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The only person that would know why the Security Six series revolver was discontinued is Bill Ruger. Bill is no longer with us. The Security Six was the first double action revolver that Ruger made. Bill Ruger wanted to compete with Colt and Smith and Wesson in the law enforcement market. Also, Bill Ruger wanted to get some of the civilian market too. The Security Sixes biggest competition was the S&W model 19. The Security Six was much stronger than the model 19 because the Security Six was designed to shoot 357 magnums. I know Ruger made limited runs in other calibers but Bill Ruger designed the Security Six to be stronger than the competition. It worked! That is why Smith and Wesson came out with the L frame. The L frame was stronger than the K frame magnum. There is much debate that the L frame is stronger than a Security Six. I own both and I will tell anybody the main reason I like the L frame is the full underlug of the barrel. It does dampen recoil when shooting 357s. But other than that I don't see too many reasons why the L frame was stronger than the Security Six.
The many rumors as to why Bill Ruger decided to discontinue the Security Six are many. High cost of the Security Six, lower cost of making the GP100 and the claim to produce the strongest double action medium frame 357 in the business. It was a sucess. The Security Six will always be popular. I think as time goes they will be considered a collectors revolver. Afterall, this was the first double action revolver Ruger ever made!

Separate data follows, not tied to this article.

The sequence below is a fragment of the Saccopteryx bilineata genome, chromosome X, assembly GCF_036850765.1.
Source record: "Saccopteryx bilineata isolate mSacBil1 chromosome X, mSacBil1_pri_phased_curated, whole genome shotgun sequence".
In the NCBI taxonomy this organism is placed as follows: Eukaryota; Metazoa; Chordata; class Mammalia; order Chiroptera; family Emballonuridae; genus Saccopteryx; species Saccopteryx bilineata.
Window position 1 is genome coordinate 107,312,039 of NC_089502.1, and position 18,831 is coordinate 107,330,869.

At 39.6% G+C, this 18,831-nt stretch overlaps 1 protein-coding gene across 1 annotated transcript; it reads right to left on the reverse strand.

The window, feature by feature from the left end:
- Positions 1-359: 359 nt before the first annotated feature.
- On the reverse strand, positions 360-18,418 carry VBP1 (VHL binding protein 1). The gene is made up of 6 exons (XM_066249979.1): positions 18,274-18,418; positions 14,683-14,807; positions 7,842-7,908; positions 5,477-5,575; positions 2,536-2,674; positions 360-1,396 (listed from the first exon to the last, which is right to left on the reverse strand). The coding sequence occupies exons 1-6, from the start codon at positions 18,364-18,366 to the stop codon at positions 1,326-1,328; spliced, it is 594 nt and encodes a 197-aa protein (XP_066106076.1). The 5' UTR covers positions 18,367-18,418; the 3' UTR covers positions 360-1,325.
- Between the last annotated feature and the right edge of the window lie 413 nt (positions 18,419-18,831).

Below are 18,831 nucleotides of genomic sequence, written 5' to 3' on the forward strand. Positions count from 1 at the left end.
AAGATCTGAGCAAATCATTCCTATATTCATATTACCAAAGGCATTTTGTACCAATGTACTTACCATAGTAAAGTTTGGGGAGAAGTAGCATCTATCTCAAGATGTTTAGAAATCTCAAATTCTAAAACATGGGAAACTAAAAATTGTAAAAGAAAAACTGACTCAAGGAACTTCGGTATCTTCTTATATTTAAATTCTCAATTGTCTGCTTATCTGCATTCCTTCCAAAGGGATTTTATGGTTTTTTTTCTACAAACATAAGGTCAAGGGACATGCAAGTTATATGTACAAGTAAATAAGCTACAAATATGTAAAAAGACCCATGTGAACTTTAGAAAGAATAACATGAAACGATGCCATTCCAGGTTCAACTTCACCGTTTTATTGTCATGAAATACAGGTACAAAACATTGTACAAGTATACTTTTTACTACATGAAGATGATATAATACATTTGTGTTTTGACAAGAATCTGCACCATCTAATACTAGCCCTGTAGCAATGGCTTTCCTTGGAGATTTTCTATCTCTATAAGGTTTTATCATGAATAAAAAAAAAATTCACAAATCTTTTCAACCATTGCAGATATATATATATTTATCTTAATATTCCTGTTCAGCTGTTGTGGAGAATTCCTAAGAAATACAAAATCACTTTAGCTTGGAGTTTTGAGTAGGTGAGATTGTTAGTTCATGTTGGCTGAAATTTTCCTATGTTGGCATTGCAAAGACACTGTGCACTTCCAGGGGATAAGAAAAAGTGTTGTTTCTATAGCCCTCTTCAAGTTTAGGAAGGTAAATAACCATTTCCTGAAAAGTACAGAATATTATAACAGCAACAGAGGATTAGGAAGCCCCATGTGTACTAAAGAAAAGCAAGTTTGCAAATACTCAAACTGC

But again, I think only Bill Ruger knows why he did what he did.

roaddog
 

Doug.38PR

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In my mind, as .357 magnums go....it was mean't to be fired in the N-Frame. My 6 inch S&W M-28 Highway Patrolman makes it feel like nothing in recoil, but you can still feel the power of a hand cannon as it surges through you arm and the shockwave of the blast hits your nose, chest and the ground beneath you (not to mention being felt by those standing beside or behind you.....and certainly felt by the one in front of you who receiving the other end of the blast)
.
My Python can handle it okay. It's fun to shoot. But it's recoil is a bit more than the Highway Patrolman

The .357 magnum, while not a S&W 500, is still quite a cannon and there is reason they were first built on those N frame guns.

My Highway Patrolman can handle anything the .357 can dish out from light 110 gr Winchesters to 180 gr Buffalo Bores
 

Quietdood

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I think they're just different animals.

When I think about different eras of guns, I envision certain guns. The GP-100's looks or lack thereof don't lend themselves to any nostalgic period in my mind. That's probably why I bought mine when I saw it. It just seemed right for the purpose I bought it, not for patrolling, not detective work, not riding horses with it. I bought it for one predominant reason, one that I hope I'll never need it for: getting the overwhelming jump on some thug in what statistically will be my darkened home. Black (ok blue), hefty, powerful... should I have the choice, I'd rather use it as a club.

But don't listen to me, I liked the look of the LCR when it came out. I guess I just look at things for what they are and try to leave preconceptions and affiliations behind sometimes.